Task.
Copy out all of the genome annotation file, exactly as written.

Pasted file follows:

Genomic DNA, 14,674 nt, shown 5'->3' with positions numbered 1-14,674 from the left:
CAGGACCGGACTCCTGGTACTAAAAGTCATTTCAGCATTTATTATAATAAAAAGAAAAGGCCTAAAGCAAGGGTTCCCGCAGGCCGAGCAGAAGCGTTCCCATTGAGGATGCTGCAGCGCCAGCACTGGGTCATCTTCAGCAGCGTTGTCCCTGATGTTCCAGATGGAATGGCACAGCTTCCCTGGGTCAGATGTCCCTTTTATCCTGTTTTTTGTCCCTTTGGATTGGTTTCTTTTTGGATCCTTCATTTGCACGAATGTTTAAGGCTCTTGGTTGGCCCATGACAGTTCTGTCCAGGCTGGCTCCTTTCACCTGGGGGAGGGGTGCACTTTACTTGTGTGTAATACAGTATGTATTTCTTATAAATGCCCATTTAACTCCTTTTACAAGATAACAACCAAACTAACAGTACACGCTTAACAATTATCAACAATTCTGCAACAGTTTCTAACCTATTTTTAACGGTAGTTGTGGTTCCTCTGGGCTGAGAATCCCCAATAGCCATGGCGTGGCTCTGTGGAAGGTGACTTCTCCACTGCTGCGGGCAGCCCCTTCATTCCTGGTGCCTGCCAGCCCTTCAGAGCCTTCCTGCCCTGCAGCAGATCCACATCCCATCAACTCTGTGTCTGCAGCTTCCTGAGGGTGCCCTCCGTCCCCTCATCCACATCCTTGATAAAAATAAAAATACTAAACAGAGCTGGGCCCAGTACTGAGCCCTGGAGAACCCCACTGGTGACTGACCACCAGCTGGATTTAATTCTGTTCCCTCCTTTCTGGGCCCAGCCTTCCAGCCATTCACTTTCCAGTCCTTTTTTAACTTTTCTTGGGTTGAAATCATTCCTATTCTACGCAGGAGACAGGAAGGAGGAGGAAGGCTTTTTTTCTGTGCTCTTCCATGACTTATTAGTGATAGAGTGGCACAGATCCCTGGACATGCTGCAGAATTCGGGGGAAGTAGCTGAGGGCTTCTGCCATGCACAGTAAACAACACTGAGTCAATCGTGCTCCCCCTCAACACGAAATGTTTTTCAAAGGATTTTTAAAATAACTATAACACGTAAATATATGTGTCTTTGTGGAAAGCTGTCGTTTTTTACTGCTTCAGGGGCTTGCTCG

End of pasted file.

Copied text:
Genomic DNA, 14,674 nt, shown 5'->3' with positions numbered 1-14,674 from the left:
CAGGACCGGACTCCTGGTACTAAAAGTCATTTCAGCATTTATTATAATAAAAAGAAAAGGCCTAAAGCAAGGGTTCCCGCAGGCCGAGCAGAAGCGTTCCCATTGAGGATGCTGCAGCGCCAGCACTGGGTCATCTTCAGCAGCGTTGTCCCTGATGTTCCAGATGGAATGGCACAGCTTCCCTGGGTCAGATGTCCCTTTTATCCTGTTTTTTGTCCCTTTGGATTGGTTTCTTTTTGGATCCTTCATTTGCACGAATGTTTAAGGCTCTTGGTTGGCCCATGACAGTTCTGTCCAGGCTGGCTCCTTTCACCTGGGGGAGGGGTGCACTTTACTTGTGTGTAATACAGTATGTATTTCTTATAAATGCCCATTTAACTCCTTTTACAAGATAACAACCAAACTAACAGTACACGCTTAACAATTATCAACAATTCTGCAACAGTTTCTAACCTATTTTTAACGGTAGTTGTGGTTCCTCTGGGCTGAGAATCCCCAATAGCCATGGCGTGGCTCTGTGGAAGGTGACTTCTCCACTGCTGCGGGCAGCCCCTTCATTCCTGGTGCCTGCCAGCCCTTCAGAGCCTTCCTGCCCTGCAGCAGATCCACATCCCATCAACTCTGTGTCTGCAGCTTCCTGAGGGTGCCCTCCGTCCCCTCATCCACATCCTTGATAAAAATAAAAATACTAAACAGAGCTGGGCCCAGTACTGAGCCCTGGAGAACCCCACTGGTGACTGACCACCAGCTGGATTTAATTCTGTTCCCTCCTTTCTGGGCCCAGCCTTCCAGCCATTCACTTTCCAGTCCTTTTTTAACTTTTCTTGGGTTGAAATCATTCCTATTCTACGCAGGAGACAGGAAGGAGGAGGAAGGCTTTTTTTCTGTGCTCTTCCATGACTTATTAGTGATAGAGTGGCACAGATCCCTGGACATGCTGCAGAATTCGGGGGAAGTAGCTGAGGGCTTCTGCCATGCACAGTAAACAACACTGAGTCAATCGTGCTCCCCCTCAACACGAAATGTTTTTCAAAGGATTTTTAAAATAACTATAACACGTAAATATATGTGTCTTTGTGGAAAGCTGTCGTTTTTTACTGCTTCAGGGGCTTGCTCG